A most extraordinary law case is going on in London at the moment, in which a man accused of bank robbery says that, even if he did it, it wasn't for the money. His defence is that... but perhaps it might make more sense if I bring you an extract from the trial itself. We come in at the very moment when the accused man, Mr Lenny Fairfinger, takes the stand.
Counsel: Your name is Fairfinger?
Defendant: It is.
Counsel: That is a most unusual name.
Defendant: Yes. It is in fact a misprint for Firfinger.
Counsel: That is also a most unusual name.
Defendant: Not in the south-east corner of Saxony, in Germany, where my ancestors came from.
Counsel: They may have been better off staying there, Mr Firfinger.
Defendant: And what do you mean by that, may I ask?
Counsel: You may not ask. In this court, I am allowed to ask questions, but you are only allowed to give answers.
Defendant: Was that a question?
Defendant: Then let me know when one comes along, so we can do business.
Judge: Mr Tarlton, Mr Tarlton!
Counsel: Yes, my Lord?
Judge: I take it there is some point behind this exchange of inanities between you and the defendant?
Counsel: Yes, my Lord. I am trying to browbeat him with a display of insouciant bullying, and he, in return, is attempting to keep his courage up with some Cockney badinage.
Judge: And who is winning?
Counsel: Early days yet, my Lord. Fifteen-all in the first game, I would say.
Judge: Righty ho. Let me know when someone gets the upper hand.
Counsel: Thank you, my Lord. Now, Mr Firfinger...
Judge: Thirty-fifteen against you, Mr Tarlton!
Counsel: Yes, my Lord. Now, Mr Fairfinger, the charge against you is that you did take part in a bank robbery last July, in Wembley. It is alleged that you...
Defendant: I admit it.
Defendant: I admit it. But it wasn't for the money. So I am not guilty.
Counsel: If it were not for the money, what was it for?
Defendant: It was to get in the Guinness Book of Records.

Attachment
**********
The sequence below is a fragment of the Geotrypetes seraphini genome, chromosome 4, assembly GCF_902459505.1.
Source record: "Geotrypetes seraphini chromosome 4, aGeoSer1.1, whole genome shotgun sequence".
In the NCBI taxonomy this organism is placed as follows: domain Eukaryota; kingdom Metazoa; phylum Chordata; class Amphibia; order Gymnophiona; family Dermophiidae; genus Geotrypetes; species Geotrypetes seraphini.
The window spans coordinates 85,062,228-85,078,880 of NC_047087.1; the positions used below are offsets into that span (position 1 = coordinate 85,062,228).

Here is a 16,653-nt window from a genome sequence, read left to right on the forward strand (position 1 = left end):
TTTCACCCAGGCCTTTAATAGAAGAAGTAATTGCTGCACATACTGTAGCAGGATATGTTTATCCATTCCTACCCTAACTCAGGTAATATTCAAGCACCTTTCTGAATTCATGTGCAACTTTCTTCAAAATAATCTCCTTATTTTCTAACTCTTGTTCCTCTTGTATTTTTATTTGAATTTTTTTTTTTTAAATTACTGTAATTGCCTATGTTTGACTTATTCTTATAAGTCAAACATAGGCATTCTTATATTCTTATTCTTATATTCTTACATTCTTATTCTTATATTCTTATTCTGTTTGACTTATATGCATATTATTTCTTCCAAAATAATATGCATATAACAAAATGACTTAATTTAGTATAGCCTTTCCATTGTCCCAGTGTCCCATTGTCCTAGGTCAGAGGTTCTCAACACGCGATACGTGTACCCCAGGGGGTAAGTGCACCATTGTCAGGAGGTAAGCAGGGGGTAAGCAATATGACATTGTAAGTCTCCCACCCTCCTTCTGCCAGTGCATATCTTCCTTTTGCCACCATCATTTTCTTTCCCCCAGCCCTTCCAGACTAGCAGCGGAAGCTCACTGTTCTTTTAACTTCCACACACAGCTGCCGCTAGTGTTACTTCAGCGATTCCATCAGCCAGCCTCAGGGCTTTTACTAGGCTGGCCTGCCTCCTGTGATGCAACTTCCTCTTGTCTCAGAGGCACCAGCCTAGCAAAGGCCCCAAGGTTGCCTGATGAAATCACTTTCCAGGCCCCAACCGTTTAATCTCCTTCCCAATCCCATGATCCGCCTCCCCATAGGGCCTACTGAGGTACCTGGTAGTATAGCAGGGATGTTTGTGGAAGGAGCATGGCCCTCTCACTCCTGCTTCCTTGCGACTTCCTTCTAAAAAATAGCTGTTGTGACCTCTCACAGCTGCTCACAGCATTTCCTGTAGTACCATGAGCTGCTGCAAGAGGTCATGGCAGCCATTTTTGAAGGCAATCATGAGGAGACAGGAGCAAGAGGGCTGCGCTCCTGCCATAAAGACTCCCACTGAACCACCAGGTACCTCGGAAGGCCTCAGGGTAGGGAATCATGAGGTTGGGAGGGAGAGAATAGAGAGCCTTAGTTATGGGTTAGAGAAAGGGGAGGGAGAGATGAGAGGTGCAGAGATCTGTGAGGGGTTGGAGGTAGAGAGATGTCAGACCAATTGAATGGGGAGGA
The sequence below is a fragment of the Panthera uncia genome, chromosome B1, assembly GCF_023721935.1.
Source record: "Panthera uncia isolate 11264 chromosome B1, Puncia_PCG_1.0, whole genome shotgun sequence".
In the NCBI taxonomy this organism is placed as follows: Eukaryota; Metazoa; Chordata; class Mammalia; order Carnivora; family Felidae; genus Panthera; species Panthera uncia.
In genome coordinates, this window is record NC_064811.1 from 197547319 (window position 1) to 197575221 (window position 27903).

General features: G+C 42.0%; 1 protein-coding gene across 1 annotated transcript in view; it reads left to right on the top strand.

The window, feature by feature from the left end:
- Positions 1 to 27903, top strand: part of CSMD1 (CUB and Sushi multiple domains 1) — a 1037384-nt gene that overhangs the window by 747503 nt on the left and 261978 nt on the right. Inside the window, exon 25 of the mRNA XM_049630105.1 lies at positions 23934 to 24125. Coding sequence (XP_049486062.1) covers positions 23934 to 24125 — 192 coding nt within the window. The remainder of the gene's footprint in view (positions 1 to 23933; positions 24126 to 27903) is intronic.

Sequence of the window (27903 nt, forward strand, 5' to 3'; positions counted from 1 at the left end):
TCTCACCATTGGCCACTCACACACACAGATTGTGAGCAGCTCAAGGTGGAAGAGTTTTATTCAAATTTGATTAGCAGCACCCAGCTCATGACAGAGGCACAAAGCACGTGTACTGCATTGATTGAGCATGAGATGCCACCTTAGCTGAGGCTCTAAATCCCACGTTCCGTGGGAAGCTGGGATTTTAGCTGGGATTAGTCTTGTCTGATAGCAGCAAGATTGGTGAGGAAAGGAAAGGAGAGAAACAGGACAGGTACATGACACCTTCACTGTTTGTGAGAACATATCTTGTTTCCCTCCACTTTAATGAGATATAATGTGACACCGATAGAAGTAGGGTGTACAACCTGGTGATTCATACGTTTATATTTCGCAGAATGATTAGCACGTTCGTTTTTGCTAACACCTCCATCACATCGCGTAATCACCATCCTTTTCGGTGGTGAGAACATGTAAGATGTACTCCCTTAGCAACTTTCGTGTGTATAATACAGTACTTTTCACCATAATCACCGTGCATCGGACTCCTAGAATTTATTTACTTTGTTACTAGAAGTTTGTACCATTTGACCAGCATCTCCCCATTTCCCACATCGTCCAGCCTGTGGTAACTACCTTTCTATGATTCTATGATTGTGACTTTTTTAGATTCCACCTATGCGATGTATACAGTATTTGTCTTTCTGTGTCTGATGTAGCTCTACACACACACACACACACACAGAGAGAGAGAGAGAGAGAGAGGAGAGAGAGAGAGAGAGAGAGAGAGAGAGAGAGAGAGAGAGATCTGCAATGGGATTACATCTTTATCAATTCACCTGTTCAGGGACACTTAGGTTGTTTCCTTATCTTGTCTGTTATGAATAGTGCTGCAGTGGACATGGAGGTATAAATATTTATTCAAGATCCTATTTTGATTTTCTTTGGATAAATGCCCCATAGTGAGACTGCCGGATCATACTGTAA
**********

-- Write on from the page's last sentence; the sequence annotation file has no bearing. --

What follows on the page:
Counsel: You... ask... the... court to believe... that... you...
Counsel: But criminals cannot get in the Guinness Book of Records by committing a crime!
Defendant: Course they can. There's lots in there. Biggest train robbery. Biggest jewel robbery. Most murders. Crippen, Christie, Ruth Ellis, etc etc.
Counsel: And how did you hope to join that august body?
Defendant: I wanted to become the bank robber to have taken the largest amount of small change in history. That is why, when I raided the bank in Wembley, I specifically asked for the money to be handed over in 1p and 2p coins. That was deliberate! See, I could have cleaned them out! I could have taken millions in notes! Instead, I was content with £5,000 worth of copper. Not a note did I take!
Counsel: And what makes you think that that would have got you into the Guinness Book of Records ?
Defendant: I know it would have! And I have proof of it! I have here a letter from the editor of the Guinness Book of Records, saying that if I do the robbery, I can get in the book as a record-holder! If anyone is guilty of this crime, it is not me - it is the editor of the Guinness Book of Records!
Sensation in court.
More of this tomorrow, when I think we shall see the editor of the Guinness Book of Records take the stand.
Teenagers who 'sext' each other could land themselves on sex offenders' register
Costa Concordia finally towed away from Giglio amid environmental concerns that cruise liner is a 'floating bomb'
RSPCA to launch investigation into 'silly prank' after stolen pet rabbit found in postbox
MH17 crash victims: First bodies flown to Netherlands from Ukraine
MH17 crash: What are the 'black boxes' and what could they reveal?
South Africa rhino poacher jailed for 77 years
£35000 - £40000 Per Annum plus 23 days holiday and pension scheme: Clearwater ...
£45000 - £50000 Per Annum 23 days holiday plus Pension scheme: Clearwater Peop...
£85 - £130 per day: Randstad Education Preston: Randstad Education are urgentl...
£85 - £110 per day: Randstad Education Preston: Randstad Education is urgently...